Delhi, despite being a city of extremes, has this incredible capacity to assimilate people from varied nationalities, ethnicities and make them feel at home
Delhi has a charm of its own and many fall for it. People from all over the world come make Delhi, a city of ‘glorious contradictions’ their favoured home. It’s almost paradoxical, they shun the comfort of a familiar and predictable life in Europe to live in a demanding city like Delhi, not out of any compulsion but for the love of the place.
Delhi is a city of extremes, be it population, pollution, weather, traffic, crowd or congestion. Despite, has this enviable ability to attract and assimilate people, and has, over the years, become a melting pot of people from varied cultures, backgrounds and ethnicity.
Not just the Nigerians or the Afghans, even French, Italians and Germans, have their own little hangouts — where rooftop parties are being held in the evening, where local cuisines are served with wine and beer flow, native languages are spoken.
“It’s a city of contradiction. And I love this fact,” says Giulia Ambrogi, the co-founder and curator of St+art India, that endeavours to ‘make our streets more interactive through the medium of urban art festivals across India.’
Giulia has got huge murals painted in the city’s public spaces, and now wants to replicate this project in other cities of India. She was 29 when she moved to Delhi, four years ago. “Delhi is horrible for a tourist”, she feels, “but if you know someone here, it’s a different experience altogether.”
Desi-videshi like her are of the view that if one likes to hang out with their fellow countrymen, why come to India? They might as well stay back in their homeland. Many, and Giulia is no exception, have Indians as lifelong friends. They consider Delhi their ‘second home’. For the city has had a profound impact on them.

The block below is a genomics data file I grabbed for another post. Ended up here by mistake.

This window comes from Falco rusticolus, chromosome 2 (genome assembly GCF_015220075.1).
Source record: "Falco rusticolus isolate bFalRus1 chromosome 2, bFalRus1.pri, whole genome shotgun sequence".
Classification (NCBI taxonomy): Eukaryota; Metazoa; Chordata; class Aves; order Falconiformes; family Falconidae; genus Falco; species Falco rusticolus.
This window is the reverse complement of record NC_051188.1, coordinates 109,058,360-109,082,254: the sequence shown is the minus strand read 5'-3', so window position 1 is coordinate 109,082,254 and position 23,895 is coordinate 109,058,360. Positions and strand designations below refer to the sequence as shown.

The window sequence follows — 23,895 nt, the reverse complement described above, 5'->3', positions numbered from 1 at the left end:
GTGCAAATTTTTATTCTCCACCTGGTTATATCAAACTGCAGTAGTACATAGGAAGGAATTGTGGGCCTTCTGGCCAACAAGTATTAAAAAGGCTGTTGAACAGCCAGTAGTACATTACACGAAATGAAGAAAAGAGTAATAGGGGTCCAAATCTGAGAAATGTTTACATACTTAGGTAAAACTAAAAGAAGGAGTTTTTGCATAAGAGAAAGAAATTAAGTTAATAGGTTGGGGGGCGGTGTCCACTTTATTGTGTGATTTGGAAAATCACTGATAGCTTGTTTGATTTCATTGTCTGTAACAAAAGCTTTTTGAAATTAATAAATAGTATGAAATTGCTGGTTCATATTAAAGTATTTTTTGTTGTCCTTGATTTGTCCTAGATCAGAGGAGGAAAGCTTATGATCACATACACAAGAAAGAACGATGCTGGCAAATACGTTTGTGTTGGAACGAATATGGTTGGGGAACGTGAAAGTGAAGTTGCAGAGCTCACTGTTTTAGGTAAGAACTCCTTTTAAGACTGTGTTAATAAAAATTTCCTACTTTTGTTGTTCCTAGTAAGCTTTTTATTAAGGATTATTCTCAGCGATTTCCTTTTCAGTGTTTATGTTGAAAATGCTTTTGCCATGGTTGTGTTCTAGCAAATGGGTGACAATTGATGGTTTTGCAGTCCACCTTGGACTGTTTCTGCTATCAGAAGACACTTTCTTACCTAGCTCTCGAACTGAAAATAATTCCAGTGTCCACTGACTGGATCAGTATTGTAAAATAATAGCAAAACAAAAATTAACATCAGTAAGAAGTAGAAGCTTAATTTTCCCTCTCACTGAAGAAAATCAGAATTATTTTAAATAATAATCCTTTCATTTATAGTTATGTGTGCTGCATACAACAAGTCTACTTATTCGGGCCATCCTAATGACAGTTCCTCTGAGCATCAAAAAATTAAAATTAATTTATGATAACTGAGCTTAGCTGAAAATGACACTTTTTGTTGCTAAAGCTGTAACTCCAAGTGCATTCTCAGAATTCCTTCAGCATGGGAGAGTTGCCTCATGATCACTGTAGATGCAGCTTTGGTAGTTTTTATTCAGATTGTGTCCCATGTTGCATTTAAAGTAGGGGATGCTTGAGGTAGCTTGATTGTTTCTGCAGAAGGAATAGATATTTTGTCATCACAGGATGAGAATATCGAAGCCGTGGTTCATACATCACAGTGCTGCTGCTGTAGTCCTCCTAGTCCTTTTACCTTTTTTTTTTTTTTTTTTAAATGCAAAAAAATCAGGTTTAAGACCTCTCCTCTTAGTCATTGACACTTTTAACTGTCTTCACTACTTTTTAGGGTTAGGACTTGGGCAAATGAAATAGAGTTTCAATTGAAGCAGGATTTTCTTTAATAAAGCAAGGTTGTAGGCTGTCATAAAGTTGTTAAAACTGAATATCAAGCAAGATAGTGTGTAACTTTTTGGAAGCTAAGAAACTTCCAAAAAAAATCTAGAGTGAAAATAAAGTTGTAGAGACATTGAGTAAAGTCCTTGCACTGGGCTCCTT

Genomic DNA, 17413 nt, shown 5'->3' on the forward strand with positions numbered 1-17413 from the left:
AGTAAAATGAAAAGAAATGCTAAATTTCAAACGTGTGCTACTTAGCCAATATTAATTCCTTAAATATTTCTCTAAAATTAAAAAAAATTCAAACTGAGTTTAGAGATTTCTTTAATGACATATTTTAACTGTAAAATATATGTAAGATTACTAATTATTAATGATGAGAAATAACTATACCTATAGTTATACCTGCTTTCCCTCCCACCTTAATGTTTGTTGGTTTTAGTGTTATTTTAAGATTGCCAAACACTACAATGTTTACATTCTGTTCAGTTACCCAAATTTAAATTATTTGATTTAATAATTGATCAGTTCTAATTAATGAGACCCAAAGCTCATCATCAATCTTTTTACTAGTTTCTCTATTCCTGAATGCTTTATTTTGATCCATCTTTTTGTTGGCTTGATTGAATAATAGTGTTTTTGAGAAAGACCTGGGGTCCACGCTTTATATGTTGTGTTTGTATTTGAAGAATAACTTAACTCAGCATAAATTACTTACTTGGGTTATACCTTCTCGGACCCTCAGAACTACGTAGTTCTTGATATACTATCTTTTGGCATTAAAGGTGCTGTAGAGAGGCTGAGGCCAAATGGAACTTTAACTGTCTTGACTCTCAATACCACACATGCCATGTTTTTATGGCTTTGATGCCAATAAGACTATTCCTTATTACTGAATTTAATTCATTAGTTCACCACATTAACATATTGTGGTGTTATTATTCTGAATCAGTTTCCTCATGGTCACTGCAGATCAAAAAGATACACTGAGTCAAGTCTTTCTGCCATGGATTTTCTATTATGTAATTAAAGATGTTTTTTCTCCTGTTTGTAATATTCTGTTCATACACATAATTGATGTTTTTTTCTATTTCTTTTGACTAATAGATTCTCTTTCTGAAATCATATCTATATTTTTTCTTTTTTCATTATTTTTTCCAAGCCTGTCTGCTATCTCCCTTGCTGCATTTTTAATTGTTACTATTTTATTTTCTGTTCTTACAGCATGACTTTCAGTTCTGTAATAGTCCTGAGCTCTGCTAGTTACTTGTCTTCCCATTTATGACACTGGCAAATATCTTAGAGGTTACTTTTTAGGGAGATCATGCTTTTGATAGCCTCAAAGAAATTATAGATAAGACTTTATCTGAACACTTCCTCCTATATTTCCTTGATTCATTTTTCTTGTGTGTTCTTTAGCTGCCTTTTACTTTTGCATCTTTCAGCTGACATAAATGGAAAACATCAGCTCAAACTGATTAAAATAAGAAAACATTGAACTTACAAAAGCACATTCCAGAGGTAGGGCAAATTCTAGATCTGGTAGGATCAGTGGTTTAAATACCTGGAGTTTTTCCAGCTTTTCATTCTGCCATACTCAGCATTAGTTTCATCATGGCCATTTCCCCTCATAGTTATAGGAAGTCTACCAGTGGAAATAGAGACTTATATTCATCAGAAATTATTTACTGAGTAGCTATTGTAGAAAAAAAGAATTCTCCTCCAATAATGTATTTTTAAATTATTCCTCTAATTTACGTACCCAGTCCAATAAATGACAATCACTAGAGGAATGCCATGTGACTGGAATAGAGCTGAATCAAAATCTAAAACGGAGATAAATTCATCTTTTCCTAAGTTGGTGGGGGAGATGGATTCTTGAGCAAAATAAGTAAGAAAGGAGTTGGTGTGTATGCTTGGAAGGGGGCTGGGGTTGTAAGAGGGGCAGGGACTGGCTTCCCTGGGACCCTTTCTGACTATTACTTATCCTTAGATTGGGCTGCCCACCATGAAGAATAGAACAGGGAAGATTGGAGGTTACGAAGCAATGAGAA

Before coming to India, for instance, Giulia was a control freak. She had fixed ideas about how things should be done. But then Delhi, in its own ways, taught her to deal with the element of uncertainty. She realised that not all things in life can be controlled. “This city pushes people out of their comfort zones. When I’m pushed out of my comfort zone, I feel comfortable,” she explains.
Ina Ross comes from Berlin, approaching 50, she resides with her journalist husband in South Delhi. Adorning a straw hat, sipping coffee, she clairifies, “I’m not here for four years but four and a half years,” and bursts out laughing. Every day in Delhi adds something new to her great pool of experiences. “Working for the last 30 years in the field of art, I was fairly confident that I had seen it all,” she says almost apologetically. India offered her something radically new. “At first go, I even had difficulties in understanding,” she acknowledges. Over the few years, she developed a special interest in Gond art, which is mainly found in Madhya Pradesh. Ina is also a teacher at the National School of Drama. Back in Germany, she had the special ability to look at her pupils and understand them. “I could read them like books,” she says, “but I can’t read my Indian students because they are from a different background, had been brought up differently.”